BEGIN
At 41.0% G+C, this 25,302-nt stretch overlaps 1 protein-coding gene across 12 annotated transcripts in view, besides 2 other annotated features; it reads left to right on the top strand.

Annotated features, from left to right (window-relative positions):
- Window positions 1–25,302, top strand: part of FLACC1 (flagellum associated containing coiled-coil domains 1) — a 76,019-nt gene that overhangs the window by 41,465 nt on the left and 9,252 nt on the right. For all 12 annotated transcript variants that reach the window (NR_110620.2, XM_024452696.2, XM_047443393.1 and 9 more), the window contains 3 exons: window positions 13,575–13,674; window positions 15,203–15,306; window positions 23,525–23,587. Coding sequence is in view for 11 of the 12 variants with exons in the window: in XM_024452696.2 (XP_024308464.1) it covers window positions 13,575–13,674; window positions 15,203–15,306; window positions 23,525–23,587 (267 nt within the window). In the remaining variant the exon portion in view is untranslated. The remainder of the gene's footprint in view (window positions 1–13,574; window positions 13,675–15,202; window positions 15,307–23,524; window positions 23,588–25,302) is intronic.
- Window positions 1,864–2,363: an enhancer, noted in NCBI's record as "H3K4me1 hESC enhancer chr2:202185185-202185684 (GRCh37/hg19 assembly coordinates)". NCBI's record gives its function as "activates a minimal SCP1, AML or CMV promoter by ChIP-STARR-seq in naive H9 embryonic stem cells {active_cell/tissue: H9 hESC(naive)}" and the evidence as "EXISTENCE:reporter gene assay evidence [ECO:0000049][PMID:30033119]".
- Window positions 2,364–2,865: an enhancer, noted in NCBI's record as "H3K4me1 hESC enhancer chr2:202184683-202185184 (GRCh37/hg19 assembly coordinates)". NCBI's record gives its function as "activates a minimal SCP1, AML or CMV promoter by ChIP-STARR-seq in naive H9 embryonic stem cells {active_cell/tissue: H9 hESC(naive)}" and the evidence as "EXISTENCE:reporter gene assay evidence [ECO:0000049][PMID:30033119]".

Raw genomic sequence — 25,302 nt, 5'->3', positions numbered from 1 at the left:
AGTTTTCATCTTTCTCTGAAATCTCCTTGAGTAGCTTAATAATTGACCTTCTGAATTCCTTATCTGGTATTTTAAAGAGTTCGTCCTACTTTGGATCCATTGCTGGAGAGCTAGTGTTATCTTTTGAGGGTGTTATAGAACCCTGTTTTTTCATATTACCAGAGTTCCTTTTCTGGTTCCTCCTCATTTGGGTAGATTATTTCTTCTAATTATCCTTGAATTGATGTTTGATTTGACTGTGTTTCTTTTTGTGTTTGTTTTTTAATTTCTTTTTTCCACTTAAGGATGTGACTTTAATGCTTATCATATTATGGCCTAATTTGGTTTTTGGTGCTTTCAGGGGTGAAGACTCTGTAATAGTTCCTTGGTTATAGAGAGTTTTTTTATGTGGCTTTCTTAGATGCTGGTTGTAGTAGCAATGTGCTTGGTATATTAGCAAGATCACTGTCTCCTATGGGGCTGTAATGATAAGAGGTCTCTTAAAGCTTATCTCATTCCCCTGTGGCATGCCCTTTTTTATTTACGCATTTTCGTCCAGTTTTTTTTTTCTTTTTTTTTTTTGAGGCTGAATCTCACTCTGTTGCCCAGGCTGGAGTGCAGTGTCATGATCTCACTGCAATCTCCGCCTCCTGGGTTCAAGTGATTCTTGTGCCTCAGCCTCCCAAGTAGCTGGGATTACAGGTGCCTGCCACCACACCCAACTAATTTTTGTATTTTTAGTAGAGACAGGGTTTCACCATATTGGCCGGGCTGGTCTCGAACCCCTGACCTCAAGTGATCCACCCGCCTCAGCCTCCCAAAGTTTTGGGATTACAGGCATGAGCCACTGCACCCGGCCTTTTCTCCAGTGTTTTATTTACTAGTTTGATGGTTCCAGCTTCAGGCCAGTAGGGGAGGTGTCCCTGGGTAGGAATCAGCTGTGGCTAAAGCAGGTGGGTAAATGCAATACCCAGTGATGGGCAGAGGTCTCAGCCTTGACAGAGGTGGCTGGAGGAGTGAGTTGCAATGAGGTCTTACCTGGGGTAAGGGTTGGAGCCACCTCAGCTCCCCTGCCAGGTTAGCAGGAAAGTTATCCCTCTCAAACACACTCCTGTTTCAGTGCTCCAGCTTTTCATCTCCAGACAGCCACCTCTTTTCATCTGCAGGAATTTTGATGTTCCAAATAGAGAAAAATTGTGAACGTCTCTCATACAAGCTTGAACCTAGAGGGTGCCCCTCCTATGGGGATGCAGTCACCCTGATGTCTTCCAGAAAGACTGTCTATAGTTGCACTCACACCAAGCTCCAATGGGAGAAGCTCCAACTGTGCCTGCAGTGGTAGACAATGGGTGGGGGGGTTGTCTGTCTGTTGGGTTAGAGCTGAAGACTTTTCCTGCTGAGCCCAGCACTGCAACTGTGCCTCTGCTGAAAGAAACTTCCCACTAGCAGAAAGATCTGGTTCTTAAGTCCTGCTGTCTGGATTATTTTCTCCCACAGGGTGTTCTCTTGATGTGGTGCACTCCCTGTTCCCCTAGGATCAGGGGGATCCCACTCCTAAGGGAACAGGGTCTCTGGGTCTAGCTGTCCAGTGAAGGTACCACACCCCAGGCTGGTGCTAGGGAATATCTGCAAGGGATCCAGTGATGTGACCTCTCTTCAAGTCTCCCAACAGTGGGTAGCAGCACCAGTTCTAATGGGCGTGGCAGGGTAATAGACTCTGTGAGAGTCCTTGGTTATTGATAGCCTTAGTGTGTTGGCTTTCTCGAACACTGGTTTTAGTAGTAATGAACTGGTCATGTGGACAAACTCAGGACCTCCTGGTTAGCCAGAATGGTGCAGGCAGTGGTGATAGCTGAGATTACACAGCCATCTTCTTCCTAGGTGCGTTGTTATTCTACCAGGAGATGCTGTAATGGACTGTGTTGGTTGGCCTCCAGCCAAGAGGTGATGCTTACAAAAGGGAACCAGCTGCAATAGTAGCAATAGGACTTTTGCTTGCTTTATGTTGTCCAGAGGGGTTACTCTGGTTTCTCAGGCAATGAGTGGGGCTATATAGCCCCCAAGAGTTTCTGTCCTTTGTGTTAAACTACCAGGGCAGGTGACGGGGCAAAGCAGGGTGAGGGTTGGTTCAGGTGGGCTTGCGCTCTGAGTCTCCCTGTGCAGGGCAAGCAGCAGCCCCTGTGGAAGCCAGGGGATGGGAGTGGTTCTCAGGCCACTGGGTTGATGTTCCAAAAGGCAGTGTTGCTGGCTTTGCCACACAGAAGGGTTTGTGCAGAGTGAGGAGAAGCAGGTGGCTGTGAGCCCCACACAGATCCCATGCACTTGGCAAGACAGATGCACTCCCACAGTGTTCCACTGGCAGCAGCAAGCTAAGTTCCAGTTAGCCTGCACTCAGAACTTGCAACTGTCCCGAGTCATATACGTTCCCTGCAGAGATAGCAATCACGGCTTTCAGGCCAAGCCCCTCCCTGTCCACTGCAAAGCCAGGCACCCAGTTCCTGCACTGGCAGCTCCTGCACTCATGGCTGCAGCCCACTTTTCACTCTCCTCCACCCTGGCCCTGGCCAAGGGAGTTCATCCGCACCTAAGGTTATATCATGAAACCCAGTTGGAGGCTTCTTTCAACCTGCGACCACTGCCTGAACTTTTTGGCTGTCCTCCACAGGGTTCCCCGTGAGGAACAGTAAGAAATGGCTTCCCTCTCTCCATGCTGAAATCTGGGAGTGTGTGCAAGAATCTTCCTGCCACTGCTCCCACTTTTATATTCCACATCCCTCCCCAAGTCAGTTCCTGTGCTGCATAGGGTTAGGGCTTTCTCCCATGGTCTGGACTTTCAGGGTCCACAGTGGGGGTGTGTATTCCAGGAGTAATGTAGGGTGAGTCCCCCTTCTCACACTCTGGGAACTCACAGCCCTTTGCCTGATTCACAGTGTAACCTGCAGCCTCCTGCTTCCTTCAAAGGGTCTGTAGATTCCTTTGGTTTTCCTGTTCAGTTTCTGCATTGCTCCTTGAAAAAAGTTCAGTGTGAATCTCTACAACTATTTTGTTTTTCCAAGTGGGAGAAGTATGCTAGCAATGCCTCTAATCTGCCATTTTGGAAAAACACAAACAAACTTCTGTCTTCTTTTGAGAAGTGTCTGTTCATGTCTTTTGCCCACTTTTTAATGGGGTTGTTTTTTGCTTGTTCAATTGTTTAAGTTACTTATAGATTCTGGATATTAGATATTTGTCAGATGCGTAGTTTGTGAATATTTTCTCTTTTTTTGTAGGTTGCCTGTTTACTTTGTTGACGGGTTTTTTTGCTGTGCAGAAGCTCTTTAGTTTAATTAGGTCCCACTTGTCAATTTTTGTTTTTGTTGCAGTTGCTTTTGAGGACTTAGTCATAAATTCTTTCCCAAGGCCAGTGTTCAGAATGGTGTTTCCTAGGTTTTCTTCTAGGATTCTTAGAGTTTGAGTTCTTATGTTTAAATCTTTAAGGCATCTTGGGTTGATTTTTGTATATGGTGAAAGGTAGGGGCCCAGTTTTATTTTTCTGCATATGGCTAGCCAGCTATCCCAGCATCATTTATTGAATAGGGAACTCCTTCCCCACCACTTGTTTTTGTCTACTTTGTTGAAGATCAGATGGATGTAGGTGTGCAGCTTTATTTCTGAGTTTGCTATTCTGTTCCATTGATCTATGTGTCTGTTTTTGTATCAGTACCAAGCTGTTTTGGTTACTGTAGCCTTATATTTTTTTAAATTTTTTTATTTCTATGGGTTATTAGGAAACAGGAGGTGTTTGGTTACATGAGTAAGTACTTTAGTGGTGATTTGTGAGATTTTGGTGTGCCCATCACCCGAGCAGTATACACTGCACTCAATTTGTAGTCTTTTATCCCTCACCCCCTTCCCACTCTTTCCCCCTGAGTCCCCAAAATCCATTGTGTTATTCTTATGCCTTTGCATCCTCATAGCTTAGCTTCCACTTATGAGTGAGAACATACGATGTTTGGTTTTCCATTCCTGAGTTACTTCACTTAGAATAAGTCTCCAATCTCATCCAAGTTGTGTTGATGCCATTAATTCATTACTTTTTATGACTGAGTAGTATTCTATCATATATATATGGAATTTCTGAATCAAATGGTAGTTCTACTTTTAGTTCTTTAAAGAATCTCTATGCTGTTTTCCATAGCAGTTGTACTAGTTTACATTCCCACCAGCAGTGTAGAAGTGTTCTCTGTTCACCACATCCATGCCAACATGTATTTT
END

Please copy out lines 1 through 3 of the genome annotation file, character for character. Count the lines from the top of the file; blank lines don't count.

At 41.0% G+C, this 25,302-nt stretch overlaps 1 protein-coding gene across 12 annotated transcripts in view, besides 2 other annotated features; it reads left to right on the top strand.

Annotated features, from left to right (window-relative positions):
- Window positions 1–25,302, top strand: part of FLACC1 (flagellum associated containing coiled-coil domains 1) — a 76,019-nt gene that overhangs the window by 41,465 nt on the left and 9,252 nt on the right. For all 12 annotated transcript variants that reach the window (NR_110620.2, XM_024452696.2, XM_047443393.1 and 9 more), the window contains 3 exons: window positions 13,575–13,674; window positions 15,203–15,306; window positions 23,525–23,587. Coding sequence is in view for 11 of the 12 variants with exons in the window: in XM_024452696.2 (XP_024308464.1) it covers window positions 13,575–13,674; window positions 15,203–15,306; window positions 23,525–23,587 (267 nt within the window). In the remaining variant the exon portion in view is untranslated. The remainder of the gene's footprint in view (window positions 1–13,574; window positions 13,675–15,202; window positions 15,307–23,524; window positions 23,588–25,302) is intronic.